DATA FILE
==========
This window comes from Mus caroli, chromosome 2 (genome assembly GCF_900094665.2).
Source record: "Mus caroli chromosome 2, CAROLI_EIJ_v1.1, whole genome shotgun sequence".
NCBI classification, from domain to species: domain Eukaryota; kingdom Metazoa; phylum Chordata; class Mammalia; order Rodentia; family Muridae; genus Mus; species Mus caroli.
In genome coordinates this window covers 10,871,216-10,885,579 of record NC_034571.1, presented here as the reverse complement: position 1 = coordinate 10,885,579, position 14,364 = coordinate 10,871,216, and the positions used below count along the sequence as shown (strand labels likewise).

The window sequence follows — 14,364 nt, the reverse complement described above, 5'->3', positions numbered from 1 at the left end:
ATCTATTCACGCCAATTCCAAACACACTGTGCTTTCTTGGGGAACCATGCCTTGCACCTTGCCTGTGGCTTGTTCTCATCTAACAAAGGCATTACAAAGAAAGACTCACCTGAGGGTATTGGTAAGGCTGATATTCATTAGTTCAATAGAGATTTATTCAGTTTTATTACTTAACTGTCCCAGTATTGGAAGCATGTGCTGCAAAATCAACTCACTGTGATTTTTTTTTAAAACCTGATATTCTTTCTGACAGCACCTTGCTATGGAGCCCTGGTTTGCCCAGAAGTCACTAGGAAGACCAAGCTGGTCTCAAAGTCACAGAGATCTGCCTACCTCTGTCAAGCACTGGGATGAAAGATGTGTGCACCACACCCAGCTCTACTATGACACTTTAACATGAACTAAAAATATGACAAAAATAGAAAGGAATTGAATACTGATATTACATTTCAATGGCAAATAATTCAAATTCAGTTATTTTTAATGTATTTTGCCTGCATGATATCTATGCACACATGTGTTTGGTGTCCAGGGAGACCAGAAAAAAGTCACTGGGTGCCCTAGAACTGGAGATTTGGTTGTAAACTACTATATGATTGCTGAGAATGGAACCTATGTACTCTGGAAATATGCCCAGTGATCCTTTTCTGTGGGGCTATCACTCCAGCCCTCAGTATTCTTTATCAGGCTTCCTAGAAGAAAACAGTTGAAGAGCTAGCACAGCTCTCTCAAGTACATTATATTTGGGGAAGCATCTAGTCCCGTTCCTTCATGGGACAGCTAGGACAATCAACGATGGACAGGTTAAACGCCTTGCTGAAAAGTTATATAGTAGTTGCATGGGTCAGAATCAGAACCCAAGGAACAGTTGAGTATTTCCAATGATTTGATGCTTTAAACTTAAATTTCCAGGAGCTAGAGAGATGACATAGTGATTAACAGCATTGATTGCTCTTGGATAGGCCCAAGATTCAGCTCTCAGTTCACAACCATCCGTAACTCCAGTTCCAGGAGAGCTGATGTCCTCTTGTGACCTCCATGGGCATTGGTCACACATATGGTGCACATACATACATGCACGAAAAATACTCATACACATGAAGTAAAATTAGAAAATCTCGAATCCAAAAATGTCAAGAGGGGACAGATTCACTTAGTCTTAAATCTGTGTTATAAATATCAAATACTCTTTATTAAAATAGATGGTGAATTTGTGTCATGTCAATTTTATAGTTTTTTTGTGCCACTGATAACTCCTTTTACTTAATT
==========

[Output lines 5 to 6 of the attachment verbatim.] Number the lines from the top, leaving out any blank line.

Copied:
The window sequence follows — 14,364 nt, the reverse complement described above, 5'->3', positions numbered from 1 at the left end:
ATCTATTCACGCCAATTCCAAACACACTGTGCTTTCTTGGGGAACCATGCCTTGCACCTTGCCTGTGGCTTGTTCTCATCTAACAAAGGCATTACAAAGAAAGACTCACCTGAGGGTATTGGTAAGGCTGATATTCATTAGTTCAATAGAGATTTATTCAGTTTTATTACTTAACTGTCCCAGTATTGGAAGCATGTGCTGCAAAATCAACTCACTGTGATTTTTTTTTAAAACCTGATATTCTTTCTGACAGCACCTTGCTATGGAGCCCTGGTTTGCCCAGAAGTCACTAGGAAGACCAAGCTGGTCTCAAAGTCACAGAGATCTGCCTACCTCTGTCAAGCACTGGGATGAAAGATGTGTGCACCACACCCAGCTCTACTATGACACTTTAACATGAACTAAAAATATGACAAAAATAGAAAGGAATTGAATACTGATATTACATTTCAATGGCAAATAATTCAAATTCAGTTATTTTTAATGTATTTTGCCTGCATGATATCTATGCACACATGTGTTTGGTGTCCAGGGAGACCAGAAAAAAGTCACTGGGTGCCCTAGAACTGGAGATTTGGTTGTAAACTACTATATGATTGCTGAGAATGGAACCTATGTACTCTGGAAATATGCCCAGTGATCCTTTTCTGTGGGGCTATCACTCCAGCCCTCAGTATTCTTTATCAGGCTTCCTAGAAGAAAACAGTTGAAGAGCTAGCACAGCTCTCTCAAGTACATTATATTTGGGGAAGCATCTAGTCCCGTTCCTTCATGGGACAGCTAGGACAATCAACGATGGACAGGTTAAACGCCTTGCTGAAAAGTTATATAGTAGTTGCATGGGTCAGAATCAGAACCCAAGGAACAGTTGAGTATTTCCAATGATTTGATGCTTTAAACTTAAATTTCCAGGAGCTAGAGAGATGACATAGTGATTAACAGCATTGATTGCTCTTGGATAGGCCCAAGATTCAGCTCTCAGTTCACAACCATCCGTAACTCCAGTTCCAGGAGAGCTGATGTCCTCTTGTGACCTCCATGGGCATTGGTCACACATATGGTGCACATACATACATGCACGAAAAATACTCATACACATGAAGTAAAATTAGAAAATCTCGAATCCAAAAATGTCAAGAGGGGACAGATTCACTTAGTCTTAAATCTGTGTTATAAATATCAAATACTCTTTATTAAAATAGATGGTGAATTTGTGTCATGTCAATTTTATAGTTTTTTTGTGCCACTGATAACTCCTTTTACTTAATT